Tallying up the Longest Words in the World

Monday, September 122 min read

Some languages are not known for their brevity. German, for example, has famously long words, and anyone who has spent time in an IKEA will likely have noted some humorously long Swedish names for relatively simple objects. Why do some languages trend long? In general, it has to do with linguistic rules that allow for constructing words to encompass whole ideas, whereas in English, we would use several words and clauses to communicate the same concept (or perhaps just one simple word).

Agglutinative Languages

In general, there are two methods to form super-long words. One method is used by agglutinative languages, a descriptor that comes from the Latin agglutinationem, literally meaning “act of uniting by glue.” These languages allow speakers to construct unique, extra-long words by adding endless suffixes. For reference, the English language allows for only one suffix, but it’s a fusional language, the other construction method (more on that later).

Most Uralic languages are agglutinative. These languages (most prominently including Hungarian, Finnish, and Estonian) descended from a Proto-Uralic language that existed 7,000 to 10,000 years ago, originating somewhere in Northern Eurasia. To illustrate how this works, consider the Hungarian word megszentségteleníthetetlenségeskedéseitekért, which, at 44 letters, roughly translates to “for your continued behavior as if you could not be desecrated.” It starts with the Hungarian word for “saint,” which is szent, and then takes off from there. This is how it breaks down:

megszentségteleníthetetlenségeskedéseitekért – due to your (plural) cannot-be-desecrated

megszentségteleníthetetlenségeskedéseitekér – your (plural) cannot-be-desecrated

megszentségteleníthetetlenségeskedéseite – his/her cannot-be-desecrated (accusative)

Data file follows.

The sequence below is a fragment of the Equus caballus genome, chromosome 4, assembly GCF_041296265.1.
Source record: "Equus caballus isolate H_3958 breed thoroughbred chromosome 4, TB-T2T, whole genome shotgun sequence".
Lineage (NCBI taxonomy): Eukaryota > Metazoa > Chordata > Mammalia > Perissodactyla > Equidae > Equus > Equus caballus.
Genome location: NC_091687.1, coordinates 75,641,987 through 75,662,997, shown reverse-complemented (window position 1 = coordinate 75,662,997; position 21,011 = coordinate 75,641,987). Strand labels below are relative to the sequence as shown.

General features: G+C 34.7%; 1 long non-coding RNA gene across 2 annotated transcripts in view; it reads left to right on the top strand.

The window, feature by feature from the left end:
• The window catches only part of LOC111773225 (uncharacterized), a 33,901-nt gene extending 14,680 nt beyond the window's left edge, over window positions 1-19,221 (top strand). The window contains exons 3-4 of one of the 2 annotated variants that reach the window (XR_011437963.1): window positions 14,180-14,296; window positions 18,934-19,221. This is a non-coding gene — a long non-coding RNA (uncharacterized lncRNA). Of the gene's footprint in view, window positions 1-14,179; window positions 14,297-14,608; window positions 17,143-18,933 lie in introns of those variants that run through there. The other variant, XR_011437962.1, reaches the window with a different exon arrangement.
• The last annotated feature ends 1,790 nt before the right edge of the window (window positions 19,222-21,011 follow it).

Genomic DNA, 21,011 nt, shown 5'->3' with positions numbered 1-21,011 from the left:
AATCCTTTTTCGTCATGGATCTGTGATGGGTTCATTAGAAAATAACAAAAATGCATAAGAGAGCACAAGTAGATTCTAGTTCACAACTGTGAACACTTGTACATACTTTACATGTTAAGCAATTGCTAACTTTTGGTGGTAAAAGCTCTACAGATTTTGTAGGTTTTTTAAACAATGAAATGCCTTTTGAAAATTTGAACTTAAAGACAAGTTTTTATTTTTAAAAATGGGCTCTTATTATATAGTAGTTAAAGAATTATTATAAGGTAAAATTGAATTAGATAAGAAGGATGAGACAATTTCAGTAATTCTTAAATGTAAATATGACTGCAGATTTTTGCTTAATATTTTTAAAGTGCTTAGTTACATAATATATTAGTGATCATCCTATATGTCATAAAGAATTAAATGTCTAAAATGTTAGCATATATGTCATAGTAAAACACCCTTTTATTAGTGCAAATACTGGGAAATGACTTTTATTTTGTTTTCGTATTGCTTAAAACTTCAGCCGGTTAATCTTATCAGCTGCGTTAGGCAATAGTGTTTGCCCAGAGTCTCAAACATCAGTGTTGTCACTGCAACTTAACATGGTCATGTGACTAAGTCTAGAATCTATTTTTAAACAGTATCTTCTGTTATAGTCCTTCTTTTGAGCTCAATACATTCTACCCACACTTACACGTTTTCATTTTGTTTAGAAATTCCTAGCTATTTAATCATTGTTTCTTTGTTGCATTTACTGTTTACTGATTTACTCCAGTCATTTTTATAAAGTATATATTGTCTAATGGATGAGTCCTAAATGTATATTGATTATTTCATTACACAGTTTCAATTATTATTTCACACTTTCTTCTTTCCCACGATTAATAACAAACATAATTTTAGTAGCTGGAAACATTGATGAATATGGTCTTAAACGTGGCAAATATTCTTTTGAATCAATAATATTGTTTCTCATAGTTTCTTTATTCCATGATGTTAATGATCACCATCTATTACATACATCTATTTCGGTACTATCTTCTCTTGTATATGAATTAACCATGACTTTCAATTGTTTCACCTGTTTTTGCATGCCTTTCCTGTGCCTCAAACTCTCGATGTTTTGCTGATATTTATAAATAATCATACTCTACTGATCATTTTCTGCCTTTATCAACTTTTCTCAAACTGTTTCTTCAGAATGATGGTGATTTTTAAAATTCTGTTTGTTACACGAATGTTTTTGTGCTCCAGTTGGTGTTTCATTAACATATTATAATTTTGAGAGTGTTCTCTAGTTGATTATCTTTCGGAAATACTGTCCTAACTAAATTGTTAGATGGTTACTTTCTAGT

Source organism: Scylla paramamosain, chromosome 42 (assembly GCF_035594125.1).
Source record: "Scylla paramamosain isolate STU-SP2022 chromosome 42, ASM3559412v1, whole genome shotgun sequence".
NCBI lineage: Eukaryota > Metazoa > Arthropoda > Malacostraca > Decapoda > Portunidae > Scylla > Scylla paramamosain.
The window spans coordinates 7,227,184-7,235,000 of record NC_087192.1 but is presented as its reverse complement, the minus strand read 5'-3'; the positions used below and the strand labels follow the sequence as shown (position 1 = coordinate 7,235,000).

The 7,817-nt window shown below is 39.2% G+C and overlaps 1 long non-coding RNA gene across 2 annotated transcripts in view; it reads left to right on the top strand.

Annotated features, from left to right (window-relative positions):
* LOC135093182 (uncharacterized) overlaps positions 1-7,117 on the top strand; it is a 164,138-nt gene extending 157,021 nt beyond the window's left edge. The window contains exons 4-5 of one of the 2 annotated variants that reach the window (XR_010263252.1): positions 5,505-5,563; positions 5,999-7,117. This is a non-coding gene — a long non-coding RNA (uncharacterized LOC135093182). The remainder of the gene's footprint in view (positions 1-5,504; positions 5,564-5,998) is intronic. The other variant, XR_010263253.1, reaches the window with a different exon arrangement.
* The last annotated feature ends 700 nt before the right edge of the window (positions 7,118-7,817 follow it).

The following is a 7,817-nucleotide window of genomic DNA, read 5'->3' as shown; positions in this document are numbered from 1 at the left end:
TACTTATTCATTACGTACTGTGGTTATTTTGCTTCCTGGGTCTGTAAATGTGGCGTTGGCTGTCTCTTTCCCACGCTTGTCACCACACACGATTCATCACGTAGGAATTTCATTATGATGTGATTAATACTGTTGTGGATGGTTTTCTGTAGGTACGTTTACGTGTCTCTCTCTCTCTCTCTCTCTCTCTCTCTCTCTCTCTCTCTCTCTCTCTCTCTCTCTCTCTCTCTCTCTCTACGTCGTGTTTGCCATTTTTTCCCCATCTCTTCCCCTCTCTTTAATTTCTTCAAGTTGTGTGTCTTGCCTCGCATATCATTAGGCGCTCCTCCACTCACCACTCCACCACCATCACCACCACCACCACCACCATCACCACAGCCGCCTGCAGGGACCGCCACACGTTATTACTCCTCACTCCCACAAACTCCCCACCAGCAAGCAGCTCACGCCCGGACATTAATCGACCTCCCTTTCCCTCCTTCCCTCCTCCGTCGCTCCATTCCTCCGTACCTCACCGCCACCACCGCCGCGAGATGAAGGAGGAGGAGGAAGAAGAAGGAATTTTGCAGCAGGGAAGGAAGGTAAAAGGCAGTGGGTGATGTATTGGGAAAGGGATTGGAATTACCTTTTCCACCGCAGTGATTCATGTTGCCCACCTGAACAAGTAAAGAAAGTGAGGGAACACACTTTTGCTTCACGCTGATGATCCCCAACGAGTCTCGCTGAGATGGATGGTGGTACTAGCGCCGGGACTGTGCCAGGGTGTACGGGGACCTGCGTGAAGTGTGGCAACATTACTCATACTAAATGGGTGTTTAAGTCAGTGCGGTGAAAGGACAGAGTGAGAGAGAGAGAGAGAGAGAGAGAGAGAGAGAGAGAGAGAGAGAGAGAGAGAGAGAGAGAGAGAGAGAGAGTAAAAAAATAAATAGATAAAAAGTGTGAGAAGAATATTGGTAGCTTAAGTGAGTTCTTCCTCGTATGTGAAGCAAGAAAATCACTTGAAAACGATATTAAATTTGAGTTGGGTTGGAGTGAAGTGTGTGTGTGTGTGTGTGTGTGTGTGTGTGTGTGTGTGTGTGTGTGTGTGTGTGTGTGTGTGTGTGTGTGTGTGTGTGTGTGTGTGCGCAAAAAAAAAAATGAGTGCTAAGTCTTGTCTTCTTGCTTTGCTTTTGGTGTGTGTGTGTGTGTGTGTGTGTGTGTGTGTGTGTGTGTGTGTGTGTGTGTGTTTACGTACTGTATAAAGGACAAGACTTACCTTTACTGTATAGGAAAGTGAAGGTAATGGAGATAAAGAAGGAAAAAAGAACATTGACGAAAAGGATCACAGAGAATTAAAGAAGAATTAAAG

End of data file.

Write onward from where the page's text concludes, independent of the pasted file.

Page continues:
megszentségteleníthetetlenségeskedése – his/her cannot-be-desecrated

megszentségteleníthetetlenségeskedés – cannot-be-desecrated (even more repeatedly)

megszentségteleníthetetlenséges – cannot-be-desecrated (repeatedly)

megszentségteleníthetetlenség – cannot-be-desecrated

megszentségteleníthetetlen – somebody/something that cannot be desecrated

megszentségteleníthetet – he/she might desecrate something

megszentségtelenít – he/she desecrates something

szentségtelenít – he/she is desecrating something

szentségtelen – unholy

szentség – sainthood; holiness

szent – saint (noun); holy (adjective)

People have spread all over the world in the 10,000 years since the Proto-Uralic language was spoken, so even some Indigenous North American languages have roots in Uralic languages, and the lengthy patterns were passed along. The Ojibwe word for blueberry pie is miinibaashkiminasiganibiitoosijiganibadagwiingweshiganibakwezhigan, which, at 66 letters, literally translates to “blueberry cooked to jellied preserve that lies in layers in which the face is covered in bread.”

Fusional Languages

As aforementioned, fusional languages use an alternative method for creating exceptionally protracted words. Germanic languages, including German, Dutch, Danish, English, Swedish, and Icelandic, are fusional languages, as are Russian, Polish, and many other Indo-European languages. While these languages don’t employ endless suffixes as agglutinative languages do, they also don’t usually allow for “noun clusters,” meaning nouns can’t be described by other nouns, as they can in English. For example, in English, “student housing” refers to the dormitories college students live in at school, but Germans have the word Studentenheim, which is a compound (or fusion) of the German words for student (der Student) and home (das Heim). Fusional languages will squish together multiple words to create a new word, rather than stringing together many words to describe a concept.

For several years, the 65-character Rindfleischetikettierungsueberwachungsaufgabenuebertragungsgesetz was the longest German word, introduced in 1999 to literally mean “law delegating beef label monitoring” as part of measures against mad cow disease. But the law was removed from the books in 2013, and with it, the word was gone. Not to worry, though — Germans still have plenty of comically long words to enjoy, including Donaudampfschifffahrtsgesellschaftskapitaenswitwe (49 letters), meaning “widow of a Danube steamboat company captain.”

Featured image credit: 123ArtistImages/ iStock

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